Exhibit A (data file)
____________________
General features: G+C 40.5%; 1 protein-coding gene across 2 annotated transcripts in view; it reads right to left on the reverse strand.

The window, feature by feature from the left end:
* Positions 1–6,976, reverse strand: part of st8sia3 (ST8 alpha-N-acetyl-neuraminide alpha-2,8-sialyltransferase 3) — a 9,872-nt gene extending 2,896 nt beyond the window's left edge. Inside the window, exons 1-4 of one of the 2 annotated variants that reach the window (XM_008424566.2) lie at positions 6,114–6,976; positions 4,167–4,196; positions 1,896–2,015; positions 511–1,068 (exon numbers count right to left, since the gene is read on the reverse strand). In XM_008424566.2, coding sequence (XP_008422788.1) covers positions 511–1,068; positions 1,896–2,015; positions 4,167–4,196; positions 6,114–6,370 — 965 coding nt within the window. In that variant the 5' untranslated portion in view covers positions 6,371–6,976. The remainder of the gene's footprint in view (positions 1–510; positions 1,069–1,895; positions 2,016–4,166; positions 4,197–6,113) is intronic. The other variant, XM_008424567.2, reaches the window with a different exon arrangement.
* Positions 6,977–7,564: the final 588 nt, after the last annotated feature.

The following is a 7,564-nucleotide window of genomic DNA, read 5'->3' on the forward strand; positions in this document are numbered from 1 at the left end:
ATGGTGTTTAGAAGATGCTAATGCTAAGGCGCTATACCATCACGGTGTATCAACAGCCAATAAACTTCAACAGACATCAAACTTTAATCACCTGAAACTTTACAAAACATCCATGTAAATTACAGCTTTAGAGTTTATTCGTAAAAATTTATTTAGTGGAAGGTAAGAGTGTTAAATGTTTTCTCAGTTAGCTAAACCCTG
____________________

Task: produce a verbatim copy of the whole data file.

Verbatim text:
General features: G+C 40.5%; 1 protein-coding gene across 2 annotated transcripts in view; it reads right to left on the reverse strand.

The window, feature by feature from the left end:
* Positions 1–6,976, reverse strand: part of st8sia3 (ST8 alpha-N-acetyl-neuraminide alpha-2,8-sialyltransferase 3) — a 9,872-nt gene extending 2,896 nt beyond the window's left edge. Inside the window, exons 1-4 of one of the 2 annotated variants that reach the window (XM_008424566.2) lie at positions 6,114–6,976; positions 4,167–4,196; positions 1,896–2,015; positions 511–1,068 (exon numbers count right to left, since the gene is read on the reverse strand). In XM_008424566.2, coding sequence (XP_008422788.1) covers positions 511–1,068; positions 1,896–2,015; positions 4,167–4,196; positions 6,114–6,370 — 965 coding nt within the window. In that variant the 5' untranslated portion in view covers positions 6,371–6,976. The remainder of the gene's footprint in view (positions 1–510; positions 1,069–1,895; positions 2,016–4,166; positions 4,197–6,113) is intronic. The other variant, XM_008424567.2, reaches the window with a different exon arrangement.
* Positions 6,977–7,564: the final 588 nt, after the last annotated feature.

The following is a 7,564-nucleotide window of genomic DNA, read 5'->3' on the forward strand; positions in this document are numbered from 1 at the left end:
ATGGTGTTTAGAAGATGCTAATGCTAAGGCGCTATACCATCACGGTGTATCAACAGCCAATAAACTTCAACAGACATCAAACTTTAATCACCTGAAACTTTACAAAACATCCATGTAAATTACAGCTTTAGAGTTTATTCGTAAAAATTTATTTAGTGGAAGGTAAGAGTGTTAAATGTTTTCTCAGTTAGCTAAACCCTG